Some men just can’t take a joke.
“Last Comic Standing” winner Iliza Shlesinger is facing a lawsuit after her “Girls Night In” comedy event allegedly ejected two men who had purchased tickets to see the November 13 show, according to Variety. Shlesinger is being sued by a man who — thanks to blessings from the comedy gods — is named George St. George. St. George claims that by being denied entry to an event for which he purchased tickets, he and his friend (almost certainly named John St. John) were discriminated against under California state law.
Schlesinger, a 34-year-old Jewish comedian, was the first ever female comic and the youngest person ever to win NBC’s “Last Comic Standing” in 2008. Her event “Girls Night In With Iliza: No Boys Allowed” was a one-night engagement at a Los Angeles venue that promised to include “some fun stories” from Shlesinger and two other female comedians, followed by “a fun talk about our world, girls.” The event, which urged participants to “wear something fun” donated a portion of its proceeds to Planned Parenthood. George St. George (and his fellow victim, perhaps it was Alban St. Albans?) claim in their suit that they purchased tickets for “Girls Night In” and were told initially that they could sit in the back of the event, but were ultimately forced to exit and offered a refund.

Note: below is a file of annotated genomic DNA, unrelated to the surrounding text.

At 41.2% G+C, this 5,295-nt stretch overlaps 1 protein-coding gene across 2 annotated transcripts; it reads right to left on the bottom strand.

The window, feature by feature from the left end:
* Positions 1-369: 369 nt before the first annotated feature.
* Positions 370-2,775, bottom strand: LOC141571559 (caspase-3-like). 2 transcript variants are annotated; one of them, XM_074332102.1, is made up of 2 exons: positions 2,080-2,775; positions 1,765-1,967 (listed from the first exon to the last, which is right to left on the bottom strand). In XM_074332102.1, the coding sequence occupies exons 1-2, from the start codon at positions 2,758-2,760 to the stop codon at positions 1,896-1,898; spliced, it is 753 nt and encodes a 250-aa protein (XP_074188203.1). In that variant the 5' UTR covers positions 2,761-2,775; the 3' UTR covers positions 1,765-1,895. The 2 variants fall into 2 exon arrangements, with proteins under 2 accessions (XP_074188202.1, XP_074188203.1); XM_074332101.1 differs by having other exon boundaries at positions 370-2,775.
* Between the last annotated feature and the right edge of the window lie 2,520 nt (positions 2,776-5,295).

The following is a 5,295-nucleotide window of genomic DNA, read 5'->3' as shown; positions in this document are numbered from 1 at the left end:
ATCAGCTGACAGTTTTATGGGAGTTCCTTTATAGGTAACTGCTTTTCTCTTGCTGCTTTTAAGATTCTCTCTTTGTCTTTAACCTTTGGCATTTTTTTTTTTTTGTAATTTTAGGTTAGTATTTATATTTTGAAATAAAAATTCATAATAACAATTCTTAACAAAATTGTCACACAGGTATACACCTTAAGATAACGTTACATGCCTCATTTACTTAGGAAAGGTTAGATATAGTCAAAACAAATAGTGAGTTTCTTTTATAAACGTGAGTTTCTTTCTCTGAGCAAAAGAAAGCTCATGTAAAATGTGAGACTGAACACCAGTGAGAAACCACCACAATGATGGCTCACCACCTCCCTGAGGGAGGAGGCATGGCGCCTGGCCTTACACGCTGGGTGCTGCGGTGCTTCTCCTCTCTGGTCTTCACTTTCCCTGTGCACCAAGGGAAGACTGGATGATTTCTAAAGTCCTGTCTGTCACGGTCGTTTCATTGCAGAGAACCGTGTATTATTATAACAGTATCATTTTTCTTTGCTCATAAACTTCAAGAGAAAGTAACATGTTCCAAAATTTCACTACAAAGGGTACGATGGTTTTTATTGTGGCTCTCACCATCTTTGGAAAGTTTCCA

The plight of St. George and his nameless fellow soldier in men’s rights mirrors that of Rosa Parks (no it doesn’t, not at all.) But this is not St. George and co.’s first foray into battle against the girls’ club of comedy and reproductive rights. St. George and his attorney Alfred Rava have both made names for themselves by bringing lawsuits against “ladies night” events in the past. Rava, who claims to have filed 150 civil rights complaints in California, has also served on the board of the National Coalition For Men, a men’s rights group that is currently heroically working to stem the tide of “rape culture hysteria.” The denial of tickets to men at Shlesinger’s show was “akin to the Montgomery City Lines bus company in Montgomery, Alabama circa 1955 morphing into the Woolworth’s department store lunch counter in Greensboro, North Carolina in 1960,” Rafa states in the lawsuit.
Shlesinger has stated that while she can’t comment on the specifics of the suit, “‘Girls Night In’ was a singular evening that encouraged women to get together, talk and laugh about the things we go through as well as donate some money to Planned Parenthood. It’s unfortunate that this has now become an issue.” While the lawsuit is indeed unfortunate, the joke may be on St. George, whose namesake saint, by the way, is famous for saving an imperiled woman from being fed to a dragon. Thanks to this St. George we’re still laughing, months after the comedy show has ended.
Jenny Singer is a writer for the Forward. You can reach her at Singer@forward.com or on Twitter @jeanvaljenny